Haemostasis Flashcards Preview

Surgical MCQs > Haemostasis > Flashcards

Flashcards in Haemostasis Deck (51):
1

Physiologic haemostasis occurs in three interrelated phases: initiation, amplification, and propagation.

T

2

Regarding physiologic haemostasis, initiation refers to platelet aggregation and activation.

F
This is true for amplification.

3

Regarding physiologic haemostasis, propagation refers to thrombin formation.

F
This is true for initiation.

4

Regarding physiologic haemostasis, amplification refers to fibrin formation and clot stabilisation.

F
This is true for propagation.

5

In general, anticoagulation prescribed for secondary thrombotic prophylaxis should not be discontinued for dermatologic surgery procedures.

T

6

Optimizing anaesthesia, and alleviating anxiety and situational hypertension, will significantly reduce the risk of perioperative bleeding.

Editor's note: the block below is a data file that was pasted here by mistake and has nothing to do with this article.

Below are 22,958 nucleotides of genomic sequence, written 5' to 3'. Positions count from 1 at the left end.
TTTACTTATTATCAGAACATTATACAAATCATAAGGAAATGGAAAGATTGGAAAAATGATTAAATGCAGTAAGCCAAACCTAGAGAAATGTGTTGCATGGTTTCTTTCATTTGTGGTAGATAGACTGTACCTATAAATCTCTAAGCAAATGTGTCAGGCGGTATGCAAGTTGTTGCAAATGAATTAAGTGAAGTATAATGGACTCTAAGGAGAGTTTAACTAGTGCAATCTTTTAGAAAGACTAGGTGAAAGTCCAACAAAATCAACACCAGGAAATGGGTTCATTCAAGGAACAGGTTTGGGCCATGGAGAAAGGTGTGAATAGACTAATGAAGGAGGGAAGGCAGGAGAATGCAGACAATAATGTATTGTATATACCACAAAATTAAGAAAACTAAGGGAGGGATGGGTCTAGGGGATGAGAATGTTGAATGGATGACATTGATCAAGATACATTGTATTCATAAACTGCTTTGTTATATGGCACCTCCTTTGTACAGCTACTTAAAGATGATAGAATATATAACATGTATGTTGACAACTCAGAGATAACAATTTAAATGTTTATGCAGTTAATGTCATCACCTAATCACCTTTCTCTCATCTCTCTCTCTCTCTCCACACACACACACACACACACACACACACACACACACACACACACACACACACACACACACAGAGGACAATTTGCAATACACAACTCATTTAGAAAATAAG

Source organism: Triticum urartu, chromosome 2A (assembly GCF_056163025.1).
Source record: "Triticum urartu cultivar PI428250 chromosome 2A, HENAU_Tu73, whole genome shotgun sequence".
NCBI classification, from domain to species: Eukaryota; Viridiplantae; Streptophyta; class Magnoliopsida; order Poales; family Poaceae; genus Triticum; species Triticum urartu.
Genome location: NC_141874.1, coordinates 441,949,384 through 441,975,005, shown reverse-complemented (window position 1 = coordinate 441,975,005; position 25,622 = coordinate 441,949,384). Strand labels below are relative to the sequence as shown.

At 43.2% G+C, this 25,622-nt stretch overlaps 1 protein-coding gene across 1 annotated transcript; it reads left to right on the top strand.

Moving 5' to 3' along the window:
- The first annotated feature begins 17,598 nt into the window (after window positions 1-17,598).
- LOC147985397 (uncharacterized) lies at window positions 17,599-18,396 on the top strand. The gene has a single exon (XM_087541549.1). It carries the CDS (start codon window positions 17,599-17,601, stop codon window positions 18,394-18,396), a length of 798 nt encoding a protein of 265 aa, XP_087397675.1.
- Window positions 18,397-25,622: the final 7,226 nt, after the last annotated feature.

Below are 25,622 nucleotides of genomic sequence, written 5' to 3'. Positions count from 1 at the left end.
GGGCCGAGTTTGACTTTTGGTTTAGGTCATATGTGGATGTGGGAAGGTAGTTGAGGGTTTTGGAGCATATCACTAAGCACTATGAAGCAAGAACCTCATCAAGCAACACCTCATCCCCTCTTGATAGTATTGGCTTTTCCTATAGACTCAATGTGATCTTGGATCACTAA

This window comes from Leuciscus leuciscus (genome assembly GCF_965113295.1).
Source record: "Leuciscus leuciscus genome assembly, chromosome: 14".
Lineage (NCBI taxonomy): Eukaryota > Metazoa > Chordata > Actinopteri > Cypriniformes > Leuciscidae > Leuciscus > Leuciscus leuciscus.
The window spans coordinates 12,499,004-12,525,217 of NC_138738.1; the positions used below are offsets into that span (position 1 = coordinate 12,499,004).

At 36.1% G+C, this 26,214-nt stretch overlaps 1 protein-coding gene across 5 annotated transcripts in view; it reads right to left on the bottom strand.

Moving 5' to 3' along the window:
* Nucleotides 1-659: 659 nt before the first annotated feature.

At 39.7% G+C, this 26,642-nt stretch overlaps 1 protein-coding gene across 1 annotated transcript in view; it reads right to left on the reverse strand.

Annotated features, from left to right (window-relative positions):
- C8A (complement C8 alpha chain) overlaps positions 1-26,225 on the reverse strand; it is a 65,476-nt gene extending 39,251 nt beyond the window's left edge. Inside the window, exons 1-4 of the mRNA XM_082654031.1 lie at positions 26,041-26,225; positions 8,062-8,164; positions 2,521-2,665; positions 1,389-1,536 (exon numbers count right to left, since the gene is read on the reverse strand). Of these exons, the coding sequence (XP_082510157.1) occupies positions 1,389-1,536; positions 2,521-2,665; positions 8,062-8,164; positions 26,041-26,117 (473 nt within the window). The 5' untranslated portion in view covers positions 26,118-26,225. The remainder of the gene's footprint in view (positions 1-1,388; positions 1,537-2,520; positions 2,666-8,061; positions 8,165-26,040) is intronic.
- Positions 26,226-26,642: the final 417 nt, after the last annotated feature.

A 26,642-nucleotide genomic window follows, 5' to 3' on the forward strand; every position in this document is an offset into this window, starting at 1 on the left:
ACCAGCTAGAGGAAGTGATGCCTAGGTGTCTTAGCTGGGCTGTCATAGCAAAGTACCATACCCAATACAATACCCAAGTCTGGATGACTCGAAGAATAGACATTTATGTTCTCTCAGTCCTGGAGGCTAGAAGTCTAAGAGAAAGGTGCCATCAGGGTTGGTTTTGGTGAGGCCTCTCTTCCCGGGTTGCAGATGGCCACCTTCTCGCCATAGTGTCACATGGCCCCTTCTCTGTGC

T

7

Clonidine 0.1mg orally can be used with patient who have anxiety accompanied by situational hypertension and its antihypertensive effects last for 2 -4 hours

F
All correct, except lasts for 12 hours
provides antihypertensive, sedative, and anxiolytic effects

8

Clonidine should be given the day before surgery

F
60 mins

9

Clonidine should be avoided in patients with a preop systolic pressure less tha 100 mmHg

T
also avoid if pulse less than 60

10

Oral midazolam 5-10mg will provide rapid anxiolosis (within 20mins) but can cause significant haemodynamic compromise

F
Has no haemodynamic effects

11

Physical haemostatics include gelatine sponge, oxidised cellulose, microfibrillor collagen haemostat

T
They act as a physical mesh onto which coagulation can occur

12

Aluminum chloride and trichloroacetic acid are most likely to leave pigment particles which may stain the skin

F
Least likely, unlike silver nitrate or ferric sulphate